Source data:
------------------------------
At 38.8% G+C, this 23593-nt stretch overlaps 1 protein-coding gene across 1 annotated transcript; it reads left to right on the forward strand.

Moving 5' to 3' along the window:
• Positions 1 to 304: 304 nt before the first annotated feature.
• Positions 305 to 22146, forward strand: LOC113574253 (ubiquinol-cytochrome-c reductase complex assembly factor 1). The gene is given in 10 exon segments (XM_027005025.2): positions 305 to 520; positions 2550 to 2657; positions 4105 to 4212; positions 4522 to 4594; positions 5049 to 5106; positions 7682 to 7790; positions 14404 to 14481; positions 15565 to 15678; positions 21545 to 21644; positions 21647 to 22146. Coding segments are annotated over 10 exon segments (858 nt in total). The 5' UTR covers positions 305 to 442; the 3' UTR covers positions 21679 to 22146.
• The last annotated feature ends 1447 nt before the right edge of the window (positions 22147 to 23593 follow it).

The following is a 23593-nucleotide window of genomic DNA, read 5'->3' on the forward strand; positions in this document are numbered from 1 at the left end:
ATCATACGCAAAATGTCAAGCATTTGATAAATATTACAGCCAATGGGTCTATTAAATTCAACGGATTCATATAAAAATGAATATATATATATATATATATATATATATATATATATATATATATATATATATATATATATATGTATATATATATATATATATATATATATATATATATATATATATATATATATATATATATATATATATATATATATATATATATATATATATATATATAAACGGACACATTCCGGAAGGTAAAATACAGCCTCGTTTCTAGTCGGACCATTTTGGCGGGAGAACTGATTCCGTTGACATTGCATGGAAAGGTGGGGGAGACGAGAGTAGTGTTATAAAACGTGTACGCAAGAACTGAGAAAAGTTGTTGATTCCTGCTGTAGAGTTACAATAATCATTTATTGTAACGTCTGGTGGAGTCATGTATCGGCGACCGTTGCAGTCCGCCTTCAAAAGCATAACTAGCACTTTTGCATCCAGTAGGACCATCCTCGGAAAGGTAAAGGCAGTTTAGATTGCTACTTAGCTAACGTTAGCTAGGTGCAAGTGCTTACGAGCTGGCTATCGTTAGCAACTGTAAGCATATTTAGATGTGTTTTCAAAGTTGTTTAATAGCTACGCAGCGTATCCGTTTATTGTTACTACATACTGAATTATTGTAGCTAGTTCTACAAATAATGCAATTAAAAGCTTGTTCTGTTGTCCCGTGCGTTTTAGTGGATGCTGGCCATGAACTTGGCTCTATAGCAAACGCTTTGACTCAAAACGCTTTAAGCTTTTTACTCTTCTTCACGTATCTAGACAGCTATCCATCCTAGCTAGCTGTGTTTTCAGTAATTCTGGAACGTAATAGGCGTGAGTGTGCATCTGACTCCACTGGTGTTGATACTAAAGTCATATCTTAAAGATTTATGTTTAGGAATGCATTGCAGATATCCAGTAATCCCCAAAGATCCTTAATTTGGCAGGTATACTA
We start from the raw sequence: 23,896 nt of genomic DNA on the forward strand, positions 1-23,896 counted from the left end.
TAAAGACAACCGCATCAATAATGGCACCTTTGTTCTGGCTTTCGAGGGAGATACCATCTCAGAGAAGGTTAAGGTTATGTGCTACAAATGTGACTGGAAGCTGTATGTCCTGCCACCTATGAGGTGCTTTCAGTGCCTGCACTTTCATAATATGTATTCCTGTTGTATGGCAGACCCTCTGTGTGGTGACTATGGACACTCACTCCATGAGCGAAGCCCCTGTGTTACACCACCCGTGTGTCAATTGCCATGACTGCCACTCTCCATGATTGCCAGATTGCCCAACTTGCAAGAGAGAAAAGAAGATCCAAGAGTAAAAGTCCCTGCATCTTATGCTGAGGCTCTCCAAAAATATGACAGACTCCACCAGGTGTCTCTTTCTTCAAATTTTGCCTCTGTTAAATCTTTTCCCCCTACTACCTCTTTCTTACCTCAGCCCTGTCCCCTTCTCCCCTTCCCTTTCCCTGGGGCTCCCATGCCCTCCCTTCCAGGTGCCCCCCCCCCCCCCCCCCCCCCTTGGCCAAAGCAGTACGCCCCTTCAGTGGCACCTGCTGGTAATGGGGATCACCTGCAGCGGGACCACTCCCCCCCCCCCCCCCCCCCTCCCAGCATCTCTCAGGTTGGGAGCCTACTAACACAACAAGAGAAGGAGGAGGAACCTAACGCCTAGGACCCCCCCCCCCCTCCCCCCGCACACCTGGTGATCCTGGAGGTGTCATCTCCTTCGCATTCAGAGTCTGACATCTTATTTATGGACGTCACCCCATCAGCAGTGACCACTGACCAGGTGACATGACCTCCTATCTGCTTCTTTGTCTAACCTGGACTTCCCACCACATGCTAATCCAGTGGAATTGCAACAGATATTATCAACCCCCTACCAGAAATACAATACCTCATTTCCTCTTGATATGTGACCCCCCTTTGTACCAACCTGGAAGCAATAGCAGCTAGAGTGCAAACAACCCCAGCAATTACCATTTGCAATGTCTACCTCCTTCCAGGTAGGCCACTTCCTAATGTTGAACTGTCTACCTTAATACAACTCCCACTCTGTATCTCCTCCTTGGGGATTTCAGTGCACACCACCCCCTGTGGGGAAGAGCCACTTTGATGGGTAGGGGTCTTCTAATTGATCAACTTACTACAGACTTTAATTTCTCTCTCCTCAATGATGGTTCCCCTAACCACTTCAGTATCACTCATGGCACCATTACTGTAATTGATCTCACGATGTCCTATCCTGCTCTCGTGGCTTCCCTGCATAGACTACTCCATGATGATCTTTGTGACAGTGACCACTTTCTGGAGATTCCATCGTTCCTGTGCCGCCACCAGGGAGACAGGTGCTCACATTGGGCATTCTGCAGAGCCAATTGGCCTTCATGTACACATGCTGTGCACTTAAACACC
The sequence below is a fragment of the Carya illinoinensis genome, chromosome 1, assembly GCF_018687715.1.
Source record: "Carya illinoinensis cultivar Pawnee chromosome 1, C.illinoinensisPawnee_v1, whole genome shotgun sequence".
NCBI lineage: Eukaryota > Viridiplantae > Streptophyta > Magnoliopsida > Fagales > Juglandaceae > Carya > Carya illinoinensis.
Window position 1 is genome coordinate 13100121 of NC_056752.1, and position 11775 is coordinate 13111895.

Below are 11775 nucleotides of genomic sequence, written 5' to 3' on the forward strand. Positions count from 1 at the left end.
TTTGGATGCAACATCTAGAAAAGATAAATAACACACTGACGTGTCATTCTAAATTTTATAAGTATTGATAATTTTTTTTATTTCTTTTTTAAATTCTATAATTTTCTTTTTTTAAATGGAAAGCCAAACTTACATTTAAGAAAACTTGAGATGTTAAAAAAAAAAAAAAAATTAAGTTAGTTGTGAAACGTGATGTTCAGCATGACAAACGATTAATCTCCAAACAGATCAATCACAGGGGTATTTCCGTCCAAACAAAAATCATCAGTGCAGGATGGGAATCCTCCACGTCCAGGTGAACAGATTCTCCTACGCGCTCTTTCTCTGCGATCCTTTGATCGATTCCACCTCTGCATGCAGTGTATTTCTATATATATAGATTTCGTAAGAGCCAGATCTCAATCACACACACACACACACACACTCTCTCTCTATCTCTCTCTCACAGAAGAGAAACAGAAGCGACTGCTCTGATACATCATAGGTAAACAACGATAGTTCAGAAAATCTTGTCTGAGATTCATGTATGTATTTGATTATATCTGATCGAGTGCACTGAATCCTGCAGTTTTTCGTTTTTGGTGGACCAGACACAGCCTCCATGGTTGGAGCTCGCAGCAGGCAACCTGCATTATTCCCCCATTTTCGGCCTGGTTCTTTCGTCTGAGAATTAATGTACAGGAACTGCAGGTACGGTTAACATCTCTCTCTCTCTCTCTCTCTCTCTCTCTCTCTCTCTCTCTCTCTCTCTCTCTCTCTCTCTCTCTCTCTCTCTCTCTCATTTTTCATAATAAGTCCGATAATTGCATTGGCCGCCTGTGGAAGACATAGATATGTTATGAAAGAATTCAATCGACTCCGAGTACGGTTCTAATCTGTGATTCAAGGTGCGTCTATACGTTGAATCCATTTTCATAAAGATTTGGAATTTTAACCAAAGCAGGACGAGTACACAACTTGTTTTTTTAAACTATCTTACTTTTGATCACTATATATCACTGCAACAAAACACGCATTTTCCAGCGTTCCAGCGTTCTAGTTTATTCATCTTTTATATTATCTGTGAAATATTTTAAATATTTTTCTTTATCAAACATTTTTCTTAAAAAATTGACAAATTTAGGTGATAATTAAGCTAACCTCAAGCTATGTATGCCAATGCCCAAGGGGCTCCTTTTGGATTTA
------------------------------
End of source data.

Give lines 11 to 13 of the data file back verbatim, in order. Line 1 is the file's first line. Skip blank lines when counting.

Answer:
Source record: "Carya illinoinensis cultivar Pawnee chromosome 1, C.illinoinensisPawnee_v1, whole genome shotgun sequence".
NCBI lineage: Eukaryota > Viridiplantae > Streptophyta > Magnoliopsida > Fagales > Juglandaceae > Carya > Carya illinoinensis.
Window position 1 is genome coordinate 13100121 of NC_056752.1, and position 11775 is coordinate 13111895.